In light of our sale of our coffees from Africa, it seems like a good time to compare the processing between wet and dry processed coffee. Our current Ethiopia Dry Process Yirga Cheffe Konga is a dry-processed coffee and our current Kenya Nyeri Gatomboya AA is wet-processed.

Dry-processed coffee, also known as the natural process, is the oldest method of processing coffee on earth. The coffee with the cherry still on are spread out on a patio or drying table and turned regularly to prevent mold and encourage even drying. Once the coffee is dry enough, the dried cherry and husk are mechanically removed. This is a method sometimes used in areas with little water. While it often is associated with lower grade coffees, there are some who use this method for very high quality coffee like our Ethiopia Yirga Cheffe Konga. This process often adds fruit flavors such as hints of strawberry or blueberry. It can also be associated with negative flavors like barnyard. Our Ethiopea is on the fruity spectrum and has incredible berry notes, very blueberry like. What we have is almost the end of our supply of this year’s crop so enjoy while it lasts!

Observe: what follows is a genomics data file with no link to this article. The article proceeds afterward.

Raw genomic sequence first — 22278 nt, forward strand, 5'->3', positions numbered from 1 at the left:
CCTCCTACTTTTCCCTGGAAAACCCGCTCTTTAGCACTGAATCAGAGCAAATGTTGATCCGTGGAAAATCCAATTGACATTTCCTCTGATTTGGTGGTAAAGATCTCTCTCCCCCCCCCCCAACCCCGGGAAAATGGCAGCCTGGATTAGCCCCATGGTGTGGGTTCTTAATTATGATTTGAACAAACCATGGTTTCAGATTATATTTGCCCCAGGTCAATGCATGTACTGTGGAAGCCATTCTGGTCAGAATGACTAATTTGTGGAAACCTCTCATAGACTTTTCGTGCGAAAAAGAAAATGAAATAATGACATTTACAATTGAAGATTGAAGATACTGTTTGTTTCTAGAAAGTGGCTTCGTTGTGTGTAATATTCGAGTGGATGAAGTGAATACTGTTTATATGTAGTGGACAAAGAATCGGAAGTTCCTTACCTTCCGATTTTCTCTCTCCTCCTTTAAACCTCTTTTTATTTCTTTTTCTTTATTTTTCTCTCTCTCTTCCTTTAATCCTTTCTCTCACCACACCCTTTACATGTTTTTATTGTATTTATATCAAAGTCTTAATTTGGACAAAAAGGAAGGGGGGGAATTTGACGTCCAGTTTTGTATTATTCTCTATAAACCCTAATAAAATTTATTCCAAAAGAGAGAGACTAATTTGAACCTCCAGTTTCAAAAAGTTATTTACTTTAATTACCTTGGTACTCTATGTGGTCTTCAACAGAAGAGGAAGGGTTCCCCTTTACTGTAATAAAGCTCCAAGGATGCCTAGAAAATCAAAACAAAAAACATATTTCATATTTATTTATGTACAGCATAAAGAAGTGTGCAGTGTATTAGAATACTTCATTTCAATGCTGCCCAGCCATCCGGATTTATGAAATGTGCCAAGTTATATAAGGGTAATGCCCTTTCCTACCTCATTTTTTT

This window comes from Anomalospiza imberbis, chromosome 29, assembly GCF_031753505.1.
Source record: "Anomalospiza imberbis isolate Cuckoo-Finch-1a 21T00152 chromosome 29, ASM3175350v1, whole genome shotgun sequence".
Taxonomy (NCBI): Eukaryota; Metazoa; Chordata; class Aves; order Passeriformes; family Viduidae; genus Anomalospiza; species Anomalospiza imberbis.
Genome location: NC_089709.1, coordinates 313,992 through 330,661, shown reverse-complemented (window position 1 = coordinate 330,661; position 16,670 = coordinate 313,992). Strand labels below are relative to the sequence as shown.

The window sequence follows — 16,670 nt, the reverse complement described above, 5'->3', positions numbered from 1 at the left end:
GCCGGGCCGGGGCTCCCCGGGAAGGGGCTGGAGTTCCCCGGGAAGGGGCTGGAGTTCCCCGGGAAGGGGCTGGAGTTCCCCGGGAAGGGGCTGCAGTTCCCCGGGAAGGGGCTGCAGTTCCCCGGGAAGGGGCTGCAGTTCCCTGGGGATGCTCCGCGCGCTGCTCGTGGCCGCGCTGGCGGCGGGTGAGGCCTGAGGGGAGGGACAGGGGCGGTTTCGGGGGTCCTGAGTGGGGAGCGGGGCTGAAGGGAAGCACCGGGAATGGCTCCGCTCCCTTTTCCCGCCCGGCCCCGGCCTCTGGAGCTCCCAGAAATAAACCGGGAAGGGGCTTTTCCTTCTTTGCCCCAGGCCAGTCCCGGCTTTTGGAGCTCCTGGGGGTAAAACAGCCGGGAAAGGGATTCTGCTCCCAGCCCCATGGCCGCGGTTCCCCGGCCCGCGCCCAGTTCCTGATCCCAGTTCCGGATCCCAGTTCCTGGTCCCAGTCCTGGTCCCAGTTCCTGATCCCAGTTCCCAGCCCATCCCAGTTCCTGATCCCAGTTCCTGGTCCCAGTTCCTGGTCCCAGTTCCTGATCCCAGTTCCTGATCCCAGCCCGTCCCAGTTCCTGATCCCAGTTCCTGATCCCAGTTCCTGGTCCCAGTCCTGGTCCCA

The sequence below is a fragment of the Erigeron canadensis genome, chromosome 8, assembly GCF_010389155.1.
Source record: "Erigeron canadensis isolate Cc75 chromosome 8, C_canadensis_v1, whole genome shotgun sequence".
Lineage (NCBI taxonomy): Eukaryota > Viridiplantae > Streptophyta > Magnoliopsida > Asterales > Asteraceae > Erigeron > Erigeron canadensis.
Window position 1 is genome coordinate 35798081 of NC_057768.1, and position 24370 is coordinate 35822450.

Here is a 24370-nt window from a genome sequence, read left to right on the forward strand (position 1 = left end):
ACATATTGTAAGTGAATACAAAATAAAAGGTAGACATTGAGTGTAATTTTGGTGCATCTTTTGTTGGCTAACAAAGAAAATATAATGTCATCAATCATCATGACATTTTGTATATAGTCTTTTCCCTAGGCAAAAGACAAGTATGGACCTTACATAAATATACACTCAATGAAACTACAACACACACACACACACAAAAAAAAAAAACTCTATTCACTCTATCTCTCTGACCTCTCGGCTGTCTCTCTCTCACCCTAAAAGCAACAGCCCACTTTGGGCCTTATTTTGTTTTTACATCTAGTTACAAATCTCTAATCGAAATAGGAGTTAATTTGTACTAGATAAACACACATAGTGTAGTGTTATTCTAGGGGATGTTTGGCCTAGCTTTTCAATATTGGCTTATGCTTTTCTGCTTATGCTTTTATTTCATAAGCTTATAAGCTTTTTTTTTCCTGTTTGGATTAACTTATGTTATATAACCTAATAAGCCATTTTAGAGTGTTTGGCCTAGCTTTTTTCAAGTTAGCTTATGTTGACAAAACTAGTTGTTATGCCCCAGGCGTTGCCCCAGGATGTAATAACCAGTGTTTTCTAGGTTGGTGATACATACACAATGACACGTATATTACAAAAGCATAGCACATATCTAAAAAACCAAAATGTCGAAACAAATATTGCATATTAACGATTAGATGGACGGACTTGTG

Dry Processing

Washed-processed coffee removes the cherry from the coffee before the seed is dried with a machine called a depulper. By removing the cherry, the coffee is much less susceptible to something going wrong like mold and the coffee is more likely to be worth more. After going through the depulper, the beans are moved to a tank or trough of water to ferment, removing the rest of the flesh from the cherry. Altitude and temperature affect how quickly the fermentation process occurs. Afterwards, the coffee is dried outside similar to dry-processed coffee. Mechanical dryers are sometimes used in areas with a lack of sunshine or humidity. Wet-processed coffees tend to have higher acidity, more complexity, and a cleaner cup. Our Kenya Nyeri Gatomboya AA has a very clean cup!

Both the Ethiopea and Kenya coffee are delightful. Enjoy $2 off today through Feb. 15th or while supplies last. You can order Ethiopea here and Kenya here.

If you want to learn more, a lot of this information can be found in The World Atlas of Coffee by James Hoffman. Photo from here.